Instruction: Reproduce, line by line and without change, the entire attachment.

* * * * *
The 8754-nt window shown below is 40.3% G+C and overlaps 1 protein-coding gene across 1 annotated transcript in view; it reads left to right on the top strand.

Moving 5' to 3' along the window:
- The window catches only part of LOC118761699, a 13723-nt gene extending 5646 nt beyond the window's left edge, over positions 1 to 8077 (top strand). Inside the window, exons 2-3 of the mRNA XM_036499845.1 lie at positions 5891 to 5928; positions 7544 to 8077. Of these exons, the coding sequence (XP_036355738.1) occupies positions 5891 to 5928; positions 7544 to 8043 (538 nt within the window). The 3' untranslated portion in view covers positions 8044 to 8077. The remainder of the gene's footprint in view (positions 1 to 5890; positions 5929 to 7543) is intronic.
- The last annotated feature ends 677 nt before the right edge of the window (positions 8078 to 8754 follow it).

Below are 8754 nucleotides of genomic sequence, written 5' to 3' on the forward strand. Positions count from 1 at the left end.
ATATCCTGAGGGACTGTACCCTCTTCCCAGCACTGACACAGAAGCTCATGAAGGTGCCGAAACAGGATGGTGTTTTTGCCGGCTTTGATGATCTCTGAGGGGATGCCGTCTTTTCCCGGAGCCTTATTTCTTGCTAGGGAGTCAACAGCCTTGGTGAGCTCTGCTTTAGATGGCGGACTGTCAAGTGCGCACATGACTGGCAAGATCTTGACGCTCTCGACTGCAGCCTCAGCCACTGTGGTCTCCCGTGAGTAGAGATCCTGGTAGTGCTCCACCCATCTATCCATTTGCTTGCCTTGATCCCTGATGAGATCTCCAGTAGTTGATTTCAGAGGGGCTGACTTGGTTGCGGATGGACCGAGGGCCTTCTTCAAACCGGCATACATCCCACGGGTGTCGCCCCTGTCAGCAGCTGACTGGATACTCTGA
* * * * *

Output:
The 8754-nt window shown below is 40.3% G+C and overlaps 1 protein-coding gene across 1 annotated transcript in view; it reads left to right on the top strand.

Moving 5' to 3' along the window:
- The window catches only part of LOC118761699, a 13723-nt gene extending 5646 nt beyond the window's left edge, over positions 1 to 8077 (top strand). Inside the window, exons 2-3 of the mRNA XM_036499845.1 lie at positions 5891 to 5928; positions 7544 to 8077. Of these exons, the coding sequence (XP_036355738.1) occupies positions 5891 to 5928; positions 7544 to 8043 (538 nt within the window). The 3' untranslated portion in view covers positions 8044 to 8077. The remainder of the gene's footprint in view (positions 1 to 5890; positions 5929 to 7543) is intronic.
- The last annotated feature ends 677 nt before the right edge of the window (positions 8078 to 8754 follow it).

Below are 8754 nucleotides of genomic sequence, written 5' to 3' on the forward strand. Positions count from 1 at the left end.
ATATCCTGAGGGACTGTACCCTCTTCCCAGCACTGACACAGAAGCTCATGAAGGTGCCGAAACAGGATGGTGTTTTTGCCGGCTTTGATGATCTCTGAGGGGATGCCGTCTTTTCCCGGAGCCTTATTTCTTGCTAGGGAGTCAACAGCCTTGGTGAGCTCTGCTTTAGATGGCGGACTGTCAAGTGCGCACATGACTGGCAAGATCTTGACGCTCTCGACTGCAGCCTCAGCCACTGTGGTCTCCCGTGAGTAGAGATCCTGGTAGTGCTCCACCCATCTATCCATTTGCTTGCCTTGATCCCTGATGAGATCTCCAGTAGTTGATTTCAGAGGGGCTGACTTGGTTGCGGATGGACCGAGGGCCTTCTTCAAACCGGCATACATCCCACGGGTGTCGCCCCTGTCAGCAGCTGACTGGATACTCTGA